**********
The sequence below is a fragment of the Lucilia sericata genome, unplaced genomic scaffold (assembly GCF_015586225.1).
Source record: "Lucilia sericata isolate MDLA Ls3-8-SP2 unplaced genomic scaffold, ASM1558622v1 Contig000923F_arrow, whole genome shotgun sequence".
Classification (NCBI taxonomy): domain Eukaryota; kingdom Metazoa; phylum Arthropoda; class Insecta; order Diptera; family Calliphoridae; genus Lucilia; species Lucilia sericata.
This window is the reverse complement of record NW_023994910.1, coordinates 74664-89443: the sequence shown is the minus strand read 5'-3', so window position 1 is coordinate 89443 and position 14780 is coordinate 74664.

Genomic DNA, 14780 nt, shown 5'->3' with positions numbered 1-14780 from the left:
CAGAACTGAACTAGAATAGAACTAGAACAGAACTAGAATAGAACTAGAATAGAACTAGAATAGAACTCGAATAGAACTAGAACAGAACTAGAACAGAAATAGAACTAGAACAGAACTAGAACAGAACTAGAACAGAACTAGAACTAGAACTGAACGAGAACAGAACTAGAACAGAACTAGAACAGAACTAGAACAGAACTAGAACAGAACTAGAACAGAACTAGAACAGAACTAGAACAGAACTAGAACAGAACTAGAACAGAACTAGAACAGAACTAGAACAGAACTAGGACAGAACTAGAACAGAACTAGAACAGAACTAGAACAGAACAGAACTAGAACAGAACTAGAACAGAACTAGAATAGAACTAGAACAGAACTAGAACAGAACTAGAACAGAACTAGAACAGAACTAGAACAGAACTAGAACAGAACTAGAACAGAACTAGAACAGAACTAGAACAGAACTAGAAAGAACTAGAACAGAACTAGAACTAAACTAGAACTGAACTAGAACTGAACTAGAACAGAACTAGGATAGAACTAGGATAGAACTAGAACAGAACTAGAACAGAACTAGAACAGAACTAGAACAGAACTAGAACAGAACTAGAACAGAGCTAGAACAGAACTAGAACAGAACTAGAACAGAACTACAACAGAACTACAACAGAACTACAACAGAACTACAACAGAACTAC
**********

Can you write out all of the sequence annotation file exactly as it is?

The sequence below is a fragment of the Lucilia sericata genome, unplaced genomic scaffold (assembly GCF_015586225.1).
Source record: "Lucilia sericata isolate MDLA Ls3-8-SP2 unplaced genomic scaffold, ASM1558622v1 Contig000923F_arrow, whole genome shotgun sequence".
Classification (NCBI taxonomy): domain Eukaryota; kingdom Metazoa; phylum Arthropoda; class Insecta; order Diptera; family Calliphoridae; genus Lucilia; species Lucilia sericata.
This window is the reverse complement of record NW_023994910.1, coordinates 74664-89443: the sequence shown is the minus strand read 5'-3', so window position 1 is coordinate 89443 and position 14780 is coordinate 74664.

Genomic DNA, 14780 nt, shown 5'->3' with positions numbered 1-14780 from the left:
CAGAACTGAACTAGAATAGAACTAGAACAGAACTAGAATAGAACTAGAATAGAACTAGAATAGAACTCGAATAGAACTAGAACAGAACTAGAACAGAAATAGAACTAGAACAGAACTAGAACAGAACTAGAACAGAACTAGAACTAGAACTGAACGAGAACAGAACTAGAACAGAACTAGAACAGAACTAGAACAGAACTAGAACAGAACTAGAACAGAACTAGAACAGAACTAGAACAGAACTAGAACAGAACTAGAACAGAACTAGAACAGAACTAGAACAGAACTAGGACAGAACTAGAACAGAACTAGAACAGAACTAGAACAGAACAGAACTAGAACAGAACTAGAACAGAACTAGAATAGAACTAGAACAGAACTAGAACAGAACTAGAACAGAACTAGAACAGAACTAGAACAGAACTAGAACAGAACTAGAACAGAACTAGAACAGAACTAGAACAGAACTAGAAAGAACTAGAACAGAACTAGAACTAAACTAGAACTGAACTAGAACTGAACTAGAACAGAACTAGGATAGAACTAGGATAGAACTAGAACAGAACTAGAACAGAACTAGAACAGAACTAGAACAGAACTAGAACAGAACTAGAACAGAGCTAGAACAGAACTAGAACAGAACTAGAACAGAACTACAACAGAACTACAACAGAACTACAACAGAACTACAACAGAACTAC